The St. Lawrence County League of Women Voters has formally expressed concern that proposed state fracking regulations may not adequately protect air and water quality.
After taking over 21,000 public comments on the revised draft Supplemental Generic Environmental Impact Statement (dSGEIS), the state Department of Environmental Conservation must now get to work on finalizing regulations around Horizontal Drilling and High-Volume Hydraulic Fracturing. Also known as “fracking,” it involves forcing a pressurized fluid into layers of deep below the ground into veins to extract natural gas, petroleum or coal seam gas.
According to Joseph Martens, state environmental commissioner, “if high-volume hydraulic fracturing moves forward in New York, it will move forward with the strictest standards in the nation to ensure New York’s drinking water and other natural resources are thoroughly protected.”
The St. Lawrence County League co-sponsored a number of educational area programs on shale gas drilling, the most notable of which was bringing Deborah Rogers to Potsdam from her home in Texas to discuss the finances behind shale oil drilling, environmental and health problems associated with it, and what New York state residents could expect if fracking is permitted to go forward.
Based on the Executive Committee’s study of the issues surround fracking, the local LWV unit wrote to the DEC expressing concerns. They included protection of land owner rights in regard to air quality and water safety with pre and post-drilling water testing and concerns about the chemicals added to the water using in hyrdofracking for toxicity and carcinogens.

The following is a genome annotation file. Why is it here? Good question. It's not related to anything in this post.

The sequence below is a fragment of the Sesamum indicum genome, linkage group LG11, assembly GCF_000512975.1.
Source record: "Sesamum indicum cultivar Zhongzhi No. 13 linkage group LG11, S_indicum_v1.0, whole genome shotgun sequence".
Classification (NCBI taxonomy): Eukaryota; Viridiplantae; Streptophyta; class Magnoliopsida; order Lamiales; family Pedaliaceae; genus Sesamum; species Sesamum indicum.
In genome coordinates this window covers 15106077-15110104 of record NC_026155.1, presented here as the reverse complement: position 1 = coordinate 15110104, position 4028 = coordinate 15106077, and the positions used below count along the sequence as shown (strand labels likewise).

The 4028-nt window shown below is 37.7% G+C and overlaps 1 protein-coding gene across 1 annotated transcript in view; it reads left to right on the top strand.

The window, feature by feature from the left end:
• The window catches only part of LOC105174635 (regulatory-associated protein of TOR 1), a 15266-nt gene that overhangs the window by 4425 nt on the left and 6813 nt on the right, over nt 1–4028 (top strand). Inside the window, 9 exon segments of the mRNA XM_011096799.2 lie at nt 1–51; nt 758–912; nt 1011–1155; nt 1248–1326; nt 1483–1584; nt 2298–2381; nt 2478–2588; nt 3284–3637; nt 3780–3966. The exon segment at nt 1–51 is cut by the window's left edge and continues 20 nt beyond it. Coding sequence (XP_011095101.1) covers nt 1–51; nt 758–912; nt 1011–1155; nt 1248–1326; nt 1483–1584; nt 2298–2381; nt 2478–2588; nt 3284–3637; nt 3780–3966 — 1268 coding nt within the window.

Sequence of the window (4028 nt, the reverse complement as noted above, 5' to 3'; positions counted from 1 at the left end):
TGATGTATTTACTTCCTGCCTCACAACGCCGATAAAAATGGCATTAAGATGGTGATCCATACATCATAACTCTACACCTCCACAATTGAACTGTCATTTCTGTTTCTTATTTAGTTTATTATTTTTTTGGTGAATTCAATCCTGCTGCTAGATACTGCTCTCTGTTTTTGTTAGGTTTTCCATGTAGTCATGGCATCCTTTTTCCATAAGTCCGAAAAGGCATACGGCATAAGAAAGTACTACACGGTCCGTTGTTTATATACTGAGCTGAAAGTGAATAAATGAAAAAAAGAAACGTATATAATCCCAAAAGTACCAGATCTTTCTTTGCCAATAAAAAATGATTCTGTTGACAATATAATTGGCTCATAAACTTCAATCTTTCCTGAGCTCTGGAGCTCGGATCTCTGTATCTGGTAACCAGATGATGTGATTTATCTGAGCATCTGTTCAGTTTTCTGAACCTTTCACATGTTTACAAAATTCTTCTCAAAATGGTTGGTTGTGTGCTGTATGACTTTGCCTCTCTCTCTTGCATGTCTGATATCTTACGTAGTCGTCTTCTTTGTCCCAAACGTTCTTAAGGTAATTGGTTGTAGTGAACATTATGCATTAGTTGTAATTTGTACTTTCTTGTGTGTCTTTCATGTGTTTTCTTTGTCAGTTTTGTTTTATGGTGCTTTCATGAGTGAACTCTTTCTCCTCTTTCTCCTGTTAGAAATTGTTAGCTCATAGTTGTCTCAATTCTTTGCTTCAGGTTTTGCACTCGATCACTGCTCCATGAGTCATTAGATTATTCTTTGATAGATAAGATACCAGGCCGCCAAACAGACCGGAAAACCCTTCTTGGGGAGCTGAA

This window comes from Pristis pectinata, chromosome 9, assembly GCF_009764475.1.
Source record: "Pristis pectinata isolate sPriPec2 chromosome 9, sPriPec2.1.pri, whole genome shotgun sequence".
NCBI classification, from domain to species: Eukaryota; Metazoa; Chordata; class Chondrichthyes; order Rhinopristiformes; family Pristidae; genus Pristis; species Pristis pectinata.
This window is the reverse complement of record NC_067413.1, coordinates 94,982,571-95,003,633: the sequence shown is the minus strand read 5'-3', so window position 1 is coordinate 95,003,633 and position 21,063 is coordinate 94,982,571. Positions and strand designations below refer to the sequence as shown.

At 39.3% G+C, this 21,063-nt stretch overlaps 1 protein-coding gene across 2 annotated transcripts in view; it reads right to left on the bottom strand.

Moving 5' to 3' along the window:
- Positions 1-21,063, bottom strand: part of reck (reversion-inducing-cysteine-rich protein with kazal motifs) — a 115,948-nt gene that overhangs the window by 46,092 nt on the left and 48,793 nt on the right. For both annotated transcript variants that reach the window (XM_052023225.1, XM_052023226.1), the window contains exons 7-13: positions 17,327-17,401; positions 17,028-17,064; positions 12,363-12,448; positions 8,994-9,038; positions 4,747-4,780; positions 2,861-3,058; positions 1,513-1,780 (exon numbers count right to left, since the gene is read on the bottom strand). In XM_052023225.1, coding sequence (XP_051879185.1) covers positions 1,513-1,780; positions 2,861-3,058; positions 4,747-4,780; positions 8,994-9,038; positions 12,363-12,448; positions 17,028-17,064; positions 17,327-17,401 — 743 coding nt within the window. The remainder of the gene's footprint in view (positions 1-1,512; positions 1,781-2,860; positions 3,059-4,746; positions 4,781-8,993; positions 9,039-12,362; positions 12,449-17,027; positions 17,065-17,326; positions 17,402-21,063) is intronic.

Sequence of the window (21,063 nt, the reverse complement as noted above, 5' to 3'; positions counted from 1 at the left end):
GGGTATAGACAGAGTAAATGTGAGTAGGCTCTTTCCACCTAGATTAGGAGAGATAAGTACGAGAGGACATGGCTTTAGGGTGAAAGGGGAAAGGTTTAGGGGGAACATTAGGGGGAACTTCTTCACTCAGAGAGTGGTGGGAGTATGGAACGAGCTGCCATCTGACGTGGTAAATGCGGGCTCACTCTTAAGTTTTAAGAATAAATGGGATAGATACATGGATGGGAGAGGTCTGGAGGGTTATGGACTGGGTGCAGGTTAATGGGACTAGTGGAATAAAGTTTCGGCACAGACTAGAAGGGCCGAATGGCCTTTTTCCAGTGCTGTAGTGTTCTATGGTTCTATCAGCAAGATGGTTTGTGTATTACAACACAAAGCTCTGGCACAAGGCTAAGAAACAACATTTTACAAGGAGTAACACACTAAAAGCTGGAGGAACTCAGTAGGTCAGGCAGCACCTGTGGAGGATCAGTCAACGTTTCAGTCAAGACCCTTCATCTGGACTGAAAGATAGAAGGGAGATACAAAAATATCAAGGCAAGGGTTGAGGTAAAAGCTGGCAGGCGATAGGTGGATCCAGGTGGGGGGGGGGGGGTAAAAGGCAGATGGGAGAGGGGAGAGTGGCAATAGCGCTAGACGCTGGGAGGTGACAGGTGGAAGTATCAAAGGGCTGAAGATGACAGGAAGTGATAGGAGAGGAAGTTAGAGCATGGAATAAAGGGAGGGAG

Additional concerns included the damage to land property values for landowners on or near drill sites. In particular, the League noted the need for remediation by the gas companies for all damages done to private property as result of drilling, with independent audits and remediation or compensation at the expense of the drilling company to repay landowners for damages.
Similarly, drilling companies must be responsible for additional burdens placed on localities and communities who will be under the burden of increased expense due to drilling. Increased costs due to drilling for highway maintenance, fire and police protection, or other services like health care must be the responsibility of the energy companies.
The issue of safe and adequate waste disposal was dressed in the letter, in particular regarding the disposal of toxic wastes and safe industrial treatment of spent hyrdofracking fluids. Currently the state does not have a single waste water treatment plant capable of taking the toxins out of fracking fluid.
The LWV recommended the use of unique chemical tracers so that each well and its fluid could be later identified in the event of contamination or leakage. A related recommendation is requiring drillers to have sufficient bonding to ensure that any adverse impacts of the drilling operation will be taken care of. Without such bonding, efforts to obtain financial remuneration by residents or communities could be tied up in years of costly negotiation.
The League of Women Voters, a nonpartisan political organization open to women and men, encourages informed and active participation in government, works to increase understanding of major public policy issues, and influences public policy through education and advocacy.
The goal of the League is to empower citizens to participate in the democratic process by study of key community issues in an unbiased manner to enable people to seek positive solutions to public policy issues.
For more information, contact SLC League Chair Sue Cypert at 386-8659 or firstname.lastname@example.org or Secretary Kathleen Stein at email@example.com or visit the SLC League website at http://slc-leaguewv.org/.